Why Network Visibility Is Critical for Today’s Compliance Mandates

Companies today face heightened scrutiny when it comes to the handling and use of personal data. We often see it in the news and through recent compliance mandates, such as the General Data Protection Regulation (GDPR), which affects not only companies located in Europe, but any organization that handles information belonging to data subjects from the European Union (EU).

Unfortunately, many companies lack insight into all the ways they capture, use and share sensitive data. This insight could include where data moves or when it might cross international borders.

At every step — from capturing personal data or storing it in a database to accessing it across various lines of business and sharing it with business partners — the movement of data, combined with deep network visibility, allows organizations to gain the insights they need to protect sensitive data, manage its use and maintain compliance.

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Case Study: Retailers Face New Data Privacy Challenges

Let’s look at the retail industry, for example. Smart retail brands are discovering that different media and transactional channels work in harmony to help make their brands more relevant and drive sales. Companies in the retail industry process a huge volume of credit and debit card transactions, but these transactions often capture other personal information as well. Whether it’s loyalty cards, email addresses, clothing sizes or other data retailers use to detect buying patterns, there is a wealth of information that is collected, stored, processed and shared across many stores, data centers and business partners. The value of this information makes these organizations a prime target for attackers and puts critical data at risk.

Protecting personal data requires knowing what data is being used within your organization, who is accessing it and how it moves across the organization (and even geographic borders). Companies spend a tremendous amount of time and effort to protect data that is known, but we ultimately need to ensure that all personal data is protected and used properly.

In addition to losing brand reputation and client trust in the event of a breach, retailers can now be held financially accountable for the improper handling of personal information because of GDPR. Companies must be able to demonstrate that they have incorporated privacy and security considerations into their systems, services and products by default.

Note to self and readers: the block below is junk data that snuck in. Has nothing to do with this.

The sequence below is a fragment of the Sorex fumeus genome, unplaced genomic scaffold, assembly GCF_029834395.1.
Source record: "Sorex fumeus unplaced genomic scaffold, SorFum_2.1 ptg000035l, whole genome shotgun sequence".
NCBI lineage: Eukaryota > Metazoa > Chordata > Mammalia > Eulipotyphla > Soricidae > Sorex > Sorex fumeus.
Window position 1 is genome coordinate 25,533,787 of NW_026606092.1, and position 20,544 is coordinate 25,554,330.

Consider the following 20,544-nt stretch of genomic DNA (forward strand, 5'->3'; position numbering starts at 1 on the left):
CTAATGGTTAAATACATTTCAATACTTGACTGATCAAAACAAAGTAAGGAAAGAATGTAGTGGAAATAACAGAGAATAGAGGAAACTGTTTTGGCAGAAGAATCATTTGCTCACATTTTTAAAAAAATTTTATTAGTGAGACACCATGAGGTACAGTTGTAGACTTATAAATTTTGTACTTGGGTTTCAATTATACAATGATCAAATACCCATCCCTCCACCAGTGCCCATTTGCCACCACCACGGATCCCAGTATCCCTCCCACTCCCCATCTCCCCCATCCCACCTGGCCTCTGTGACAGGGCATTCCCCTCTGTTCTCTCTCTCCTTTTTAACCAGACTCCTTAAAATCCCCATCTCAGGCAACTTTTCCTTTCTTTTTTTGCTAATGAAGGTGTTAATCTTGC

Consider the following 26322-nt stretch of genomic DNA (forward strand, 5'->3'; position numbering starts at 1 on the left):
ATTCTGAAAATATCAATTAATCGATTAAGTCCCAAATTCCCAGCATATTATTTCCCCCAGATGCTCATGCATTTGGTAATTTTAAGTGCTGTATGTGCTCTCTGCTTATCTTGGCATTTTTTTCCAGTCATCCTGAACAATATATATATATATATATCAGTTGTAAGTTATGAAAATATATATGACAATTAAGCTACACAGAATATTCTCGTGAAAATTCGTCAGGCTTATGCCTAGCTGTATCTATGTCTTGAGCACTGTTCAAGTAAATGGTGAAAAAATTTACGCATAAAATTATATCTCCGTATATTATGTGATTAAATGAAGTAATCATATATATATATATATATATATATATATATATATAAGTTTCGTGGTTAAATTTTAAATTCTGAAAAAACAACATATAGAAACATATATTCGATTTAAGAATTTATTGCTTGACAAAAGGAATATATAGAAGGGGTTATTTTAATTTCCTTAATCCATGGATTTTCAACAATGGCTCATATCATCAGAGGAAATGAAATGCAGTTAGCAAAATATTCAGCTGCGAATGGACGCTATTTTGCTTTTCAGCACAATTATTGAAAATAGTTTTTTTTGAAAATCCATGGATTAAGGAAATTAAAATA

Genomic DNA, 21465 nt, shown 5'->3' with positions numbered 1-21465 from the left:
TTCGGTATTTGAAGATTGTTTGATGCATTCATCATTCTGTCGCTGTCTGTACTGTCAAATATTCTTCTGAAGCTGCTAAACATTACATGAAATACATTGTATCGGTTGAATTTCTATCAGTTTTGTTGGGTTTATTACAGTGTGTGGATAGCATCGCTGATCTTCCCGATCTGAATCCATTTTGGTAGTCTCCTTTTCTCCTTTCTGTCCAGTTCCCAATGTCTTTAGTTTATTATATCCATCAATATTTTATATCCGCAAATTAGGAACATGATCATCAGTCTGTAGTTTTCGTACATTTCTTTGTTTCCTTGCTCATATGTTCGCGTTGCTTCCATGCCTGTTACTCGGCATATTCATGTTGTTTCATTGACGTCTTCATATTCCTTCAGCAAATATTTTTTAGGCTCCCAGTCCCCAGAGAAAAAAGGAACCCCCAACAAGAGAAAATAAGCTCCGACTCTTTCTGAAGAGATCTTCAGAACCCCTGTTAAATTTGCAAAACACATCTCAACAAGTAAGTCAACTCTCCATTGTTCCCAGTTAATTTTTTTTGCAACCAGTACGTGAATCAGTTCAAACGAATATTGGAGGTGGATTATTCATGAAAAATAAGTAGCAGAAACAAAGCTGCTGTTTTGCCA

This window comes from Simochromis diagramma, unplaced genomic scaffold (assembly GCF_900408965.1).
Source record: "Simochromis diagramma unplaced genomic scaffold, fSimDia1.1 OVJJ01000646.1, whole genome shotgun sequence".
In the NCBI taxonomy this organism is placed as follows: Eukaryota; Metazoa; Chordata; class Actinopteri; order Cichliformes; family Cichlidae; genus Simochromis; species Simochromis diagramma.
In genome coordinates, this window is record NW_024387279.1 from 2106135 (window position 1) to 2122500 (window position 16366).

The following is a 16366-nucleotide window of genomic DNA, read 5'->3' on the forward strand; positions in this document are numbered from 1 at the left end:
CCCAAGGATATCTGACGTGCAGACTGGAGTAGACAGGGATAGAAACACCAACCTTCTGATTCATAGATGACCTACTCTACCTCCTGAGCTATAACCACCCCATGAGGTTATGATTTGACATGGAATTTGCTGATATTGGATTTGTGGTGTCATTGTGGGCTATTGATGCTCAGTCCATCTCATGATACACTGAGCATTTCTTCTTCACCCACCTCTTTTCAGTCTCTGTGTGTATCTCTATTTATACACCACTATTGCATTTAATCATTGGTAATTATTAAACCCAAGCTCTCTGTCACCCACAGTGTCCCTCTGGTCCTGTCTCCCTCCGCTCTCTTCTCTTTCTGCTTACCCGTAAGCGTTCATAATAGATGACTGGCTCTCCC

A Little Network Visibility Goes a Long Way

Security intelligence platforms are designed to help organizations easily detect sensitive data through network visibility, identify potential risks and quickly alert security teams to suspicious activities that may signal an attempt at data theft. By investing in solutions that analyze network traffic in real-time, organizations can more capably detect new assets and identify sensitive data in its application context as it moves from one location to another. These tools can also prioritize risks and vulnerabilities based on where data is stored.

Companies in all industries can protect against data compromise by continuously monitoring content as it traverses the network. These insights enable security leaders to properly manage sensitive data and prepare for new and emerging compliance regulations.

Whether you are a retailer, financial institution, utility, government organization or manufacturer, we all depend on large volumes of personal information to ensure the success of our customers and organizations. Protecting this information — and treating it responsibly — starts with knowing where your sensitive data is, where it comes from and where it is going.

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Sandra Hernandez

QRadar Offering Manager, IBM

Sandra Hernandez is an IBM QRadar Offering Manager responsible for the QRadar Appliance Roadmap, App Exchange and other client success initiatives. Sandra has been with IBM for over 16 years and has previously held project manager roles within IBM x86 Servers and Storage and System Networking. Sandra holds a bachelor's degree in electrical engineering from the University of Texas at El Paso and a MBA from North Carolina State University.